By Philippa Kiraly, Special to The Sybaritic Singer
Now starting its 22nd season, Music of Remembrance has broadened its mission to include the brutal effects of intolerance everywhere, not only those of the Holocaust, although that remains a central part of what it does.
Sunday’s concert at Nordstrom Recital Hall included two commissions by the organizations: Veritas, by Shinji Eshima with sculpture by Al Farrow in a media design by Kate Duhamel; and Passage by Ryuichi Sakamoto.
The first is a devastating indictment of man’s inhumanity to man. Eshima chose to base his work on Bach’s Cello Suite no 2 in D minor, normally for an unaccompanied instrument, but here with double bass contributing harmony, the two instruments played respectively by Seattle Symphony members Walter Gray and Jonathan Green. With it were screen images of sculptor Farrow’s Vandalized Doors, shocking in their portrayal of not only doors but whole buildings—mosques, synagogues and churches, built of bullets, rifles, shell casings and other detritus of war, along with scarlet painted swastikas. The impact was devastating, the more so as the shape of a bullet is similar to that of the perpendicular church stonework of the Renaissance. The striking contrast between the images and the sorrowful, steady music left a deep resonance.
The music and narration of Passage involved extended slow quiet notes on the part of a string quartet (violinists Mikhail Shmidt and Takumi Taguchi, violist Susan Gulkis Assadi and cellist Gray) accompanying the muted voice of a speaker telling a story told to the composer by a young Egyptian refugee, describing the murder and horrors of the Arab Spring of a decade or so ago, much of it of a close personal nature to the young man. A brief video of the composer telling his reasons for bearing witness in the way he knew how, by writing music, came first.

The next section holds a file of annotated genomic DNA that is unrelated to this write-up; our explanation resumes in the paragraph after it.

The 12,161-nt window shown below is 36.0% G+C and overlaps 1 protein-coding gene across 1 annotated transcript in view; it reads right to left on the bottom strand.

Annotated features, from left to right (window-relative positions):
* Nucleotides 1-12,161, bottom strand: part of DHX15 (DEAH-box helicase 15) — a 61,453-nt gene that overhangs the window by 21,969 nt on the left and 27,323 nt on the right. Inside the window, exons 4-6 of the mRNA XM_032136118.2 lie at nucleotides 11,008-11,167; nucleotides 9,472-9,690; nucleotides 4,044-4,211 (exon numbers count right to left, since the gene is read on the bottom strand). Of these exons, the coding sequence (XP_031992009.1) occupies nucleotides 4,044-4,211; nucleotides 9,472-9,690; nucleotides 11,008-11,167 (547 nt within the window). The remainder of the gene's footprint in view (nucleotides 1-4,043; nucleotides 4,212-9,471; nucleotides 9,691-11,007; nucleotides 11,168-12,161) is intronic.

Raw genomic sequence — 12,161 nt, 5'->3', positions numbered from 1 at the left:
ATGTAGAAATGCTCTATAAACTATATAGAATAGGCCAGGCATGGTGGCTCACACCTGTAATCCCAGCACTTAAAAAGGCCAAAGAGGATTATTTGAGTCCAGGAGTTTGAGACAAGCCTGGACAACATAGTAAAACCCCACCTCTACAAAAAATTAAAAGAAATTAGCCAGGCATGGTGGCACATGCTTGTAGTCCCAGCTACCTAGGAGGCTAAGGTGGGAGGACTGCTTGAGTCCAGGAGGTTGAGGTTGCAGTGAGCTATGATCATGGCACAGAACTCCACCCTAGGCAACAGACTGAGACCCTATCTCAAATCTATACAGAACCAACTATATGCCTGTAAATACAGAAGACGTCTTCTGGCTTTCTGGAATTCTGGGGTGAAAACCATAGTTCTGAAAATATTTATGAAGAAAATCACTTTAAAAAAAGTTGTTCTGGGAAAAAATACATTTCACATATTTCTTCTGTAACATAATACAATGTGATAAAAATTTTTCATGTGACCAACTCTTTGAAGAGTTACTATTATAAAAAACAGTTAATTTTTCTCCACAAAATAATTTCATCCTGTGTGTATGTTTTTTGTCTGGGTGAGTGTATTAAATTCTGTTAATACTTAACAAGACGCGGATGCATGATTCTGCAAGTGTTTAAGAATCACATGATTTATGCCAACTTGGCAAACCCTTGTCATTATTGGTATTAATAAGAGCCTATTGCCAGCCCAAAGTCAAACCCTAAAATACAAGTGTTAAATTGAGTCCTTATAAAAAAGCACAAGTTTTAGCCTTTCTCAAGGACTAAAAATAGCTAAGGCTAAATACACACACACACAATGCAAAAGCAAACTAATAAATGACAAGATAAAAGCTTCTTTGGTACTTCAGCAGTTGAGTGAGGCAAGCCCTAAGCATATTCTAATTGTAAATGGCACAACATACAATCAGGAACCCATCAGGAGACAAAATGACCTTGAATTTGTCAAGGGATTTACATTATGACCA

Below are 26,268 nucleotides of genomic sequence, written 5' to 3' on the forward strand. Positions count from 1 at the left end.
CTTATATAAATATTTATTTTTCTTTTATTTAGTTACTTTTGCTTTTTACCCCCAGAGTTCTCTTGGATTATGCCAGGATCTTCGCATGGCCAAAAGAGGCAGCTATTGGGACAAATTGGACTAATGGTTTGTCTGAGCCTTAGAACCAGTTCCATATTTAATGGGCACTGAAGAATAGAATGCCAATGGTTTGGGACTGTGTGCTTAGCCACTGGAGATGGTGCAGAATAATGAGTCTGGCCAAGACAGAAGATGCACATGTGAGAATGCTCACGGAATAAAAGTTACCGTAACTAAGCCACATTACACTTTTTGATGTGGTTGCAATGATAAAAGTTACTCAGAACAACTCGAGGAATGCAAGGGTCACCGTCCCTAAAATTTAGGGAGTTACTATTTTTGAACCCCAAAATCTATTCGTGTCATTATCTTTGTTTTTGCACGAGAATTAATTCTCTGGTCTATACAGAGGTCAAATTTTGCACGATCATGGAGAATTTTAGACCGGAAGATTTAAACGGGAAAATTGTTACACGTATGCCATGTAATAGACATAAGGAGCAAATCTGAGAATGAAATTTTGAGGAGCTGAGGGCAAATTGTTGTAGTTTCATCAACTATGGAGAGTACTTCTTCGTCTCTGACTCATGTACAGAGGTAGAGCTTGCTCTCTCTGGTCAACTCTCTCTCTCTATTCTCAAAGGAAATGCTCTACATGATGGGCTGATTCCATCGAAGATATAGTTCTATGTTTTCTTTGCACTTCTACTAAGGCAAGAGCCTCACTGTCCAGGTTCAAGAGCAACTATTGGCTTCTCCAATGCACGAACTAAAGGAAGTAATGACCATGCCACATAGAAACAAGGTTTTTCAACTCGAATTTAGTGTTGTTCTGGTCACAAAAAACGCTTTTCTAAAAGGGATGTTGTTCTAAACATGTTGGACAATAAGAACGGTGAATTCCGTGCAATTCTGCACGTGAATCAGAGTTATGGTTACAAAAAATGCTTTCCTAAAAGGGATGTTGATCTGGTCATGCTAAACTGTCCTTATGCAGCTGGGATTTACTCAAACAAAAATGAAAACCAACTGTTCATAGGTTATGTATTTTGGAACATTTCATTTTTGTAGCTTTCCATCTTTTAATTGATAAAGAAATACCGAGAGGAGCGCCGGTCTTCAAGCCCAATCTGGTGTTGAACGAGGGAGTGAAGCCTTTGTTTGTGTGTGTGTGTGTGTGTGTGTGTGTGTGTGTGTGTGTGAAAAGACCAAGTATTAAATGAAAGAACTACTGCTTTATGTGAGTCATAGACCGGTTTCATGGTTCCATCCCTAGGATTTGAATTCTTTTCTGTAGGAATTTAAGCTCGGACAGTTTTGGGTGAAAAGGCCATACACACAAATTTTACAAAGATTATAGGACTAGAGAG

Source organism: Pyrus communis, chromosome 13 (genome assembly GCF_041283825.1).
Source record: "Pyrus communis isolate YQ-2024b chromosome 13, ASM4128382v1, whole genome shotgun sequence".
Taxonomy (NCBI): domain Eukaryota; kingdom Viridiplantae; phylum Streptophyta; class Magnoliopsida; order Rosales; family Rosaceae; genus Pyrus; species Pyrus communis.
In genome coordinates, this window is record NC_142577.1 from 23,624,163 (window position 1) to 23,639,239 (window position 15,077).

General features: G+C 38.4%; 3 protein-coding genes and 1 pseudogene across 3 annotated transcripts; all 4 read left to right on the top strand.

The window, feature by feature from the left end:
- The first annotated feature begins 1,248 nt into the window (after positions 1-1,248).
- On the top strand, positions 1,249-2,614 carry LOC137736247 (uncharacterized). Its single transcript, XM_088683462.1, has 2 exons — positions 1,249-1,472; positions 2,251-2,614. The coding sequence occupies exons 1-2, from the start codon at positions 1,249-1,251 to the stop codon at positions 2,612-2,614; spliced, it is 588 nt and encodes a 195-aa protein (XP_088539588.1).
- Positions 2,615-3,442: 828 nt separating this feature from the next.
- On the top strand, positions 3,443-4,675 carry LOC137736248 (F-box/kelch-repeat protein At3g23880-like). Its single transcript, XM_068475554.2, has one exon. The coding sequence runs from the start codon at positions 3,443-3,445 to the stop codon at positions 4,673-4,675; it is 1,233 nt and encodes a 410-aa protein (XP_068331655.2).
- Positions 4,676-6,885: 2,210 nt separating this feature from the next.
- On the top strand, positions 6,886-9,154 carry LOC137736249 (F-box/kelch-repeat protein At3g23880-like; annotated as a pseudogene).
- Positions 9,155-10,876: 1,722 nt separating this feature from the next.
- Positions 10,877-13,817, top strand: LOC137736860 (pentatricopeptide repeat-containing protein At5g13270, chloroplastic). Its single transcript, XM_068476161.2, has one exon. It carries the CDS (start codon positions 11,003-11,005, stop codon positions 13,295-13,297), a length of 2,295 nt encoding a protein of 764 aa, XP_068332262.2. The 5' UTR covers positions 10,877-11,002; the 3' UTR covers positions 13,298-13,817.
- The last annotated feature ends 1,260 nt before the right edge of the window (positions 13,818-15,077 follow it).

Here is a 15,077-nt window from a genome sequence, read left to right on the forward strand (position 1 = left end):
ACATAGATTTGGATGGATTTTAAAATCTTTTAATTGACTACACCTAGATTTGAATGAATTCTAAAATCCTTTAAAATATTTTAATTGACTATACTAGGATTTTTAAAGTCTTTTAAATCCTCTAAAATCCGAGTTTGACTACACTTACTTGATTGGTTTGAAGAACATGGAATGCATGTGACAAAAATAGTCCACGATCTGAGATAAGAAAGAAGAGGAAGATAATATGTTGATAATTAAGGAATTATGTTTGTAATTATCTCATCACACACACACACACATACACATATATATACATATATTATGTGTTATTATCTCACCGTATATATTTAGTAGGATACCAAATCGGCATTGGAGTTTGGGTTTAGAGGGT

However, as was mentioned in the spoken introduction, the narrator, here actor Jose Rubio, was required to speak in a muted voice, and it was so muted that much of the narration was inaudible to large numbers of the audience, so that a crucial part of the work was just a gap. Snippets of phrases came through, but not enough for context or sense of the whole so that much of the work lost its meaning. It would be well worth hearing this again, with the words better projected to the audience.
The performance began with Simon Sargon’s evocative Before the Ark, a brief prayer in music for violin and piano. Slow, calming, centering, it uses a middle Eastern scale, the violin muted at first, gentle and gradually becoming fiercer and louder, performed with insight by Taguchi and Mina Miller, founder of MoR.
Lastly, a contrast to all that had gone on earlier, came a reprise of Paul Schoenfield’s Camp Songs, an early commission by MoR. Schoenfield set some of the sardonic, ironic, sarcastic, angry poems written by poet Aleksander Kulisiewicz during his years of incarceration in the Nazi’s Sachsenhausen camp and based some of them on Kulisiewsicz’ own melodies. For two singers, both excellent, soprano Karen Early Evans and baritone Erich Parce, and a quintet of violin (Shmidt), clarinet (Laura DeLuca), cello (Gray) double bass (Green) and piano (Jessica Choe), this time the five songs were performed in translation to English by Katarzyna Jerzak and realized in a highly effective dramatization by Parce with Schoenfield’s effective music, including harsh screams from the clarinet and sudden chords from the piano.
Watching the two singers acting out the role of prisoners, jailers, Nazis and Death, with video of the camp on screen above made it all the more vivid.
As always, any MoR performance leaves audience members with a profound sense of memory, loss and unease, with much to mull over and think about. Miller is a superb designer of these programs, much of it due to her own passion to bear witness and how much she cares about it.
Philippa Kiraly has writing classical music criticism since 1980, for several newspapers in northern Ohio and Seattle, magazines, both local and national, and blogs. She is passionate about the importance of independent criticism for the fine arts, an art in itself which is dying with little interest by many publications and no longer a viable career for most. But writing for tickets is always worthwhile!
Pippa is a keen gardener, a keen grandparent, and can get lost in a good book.
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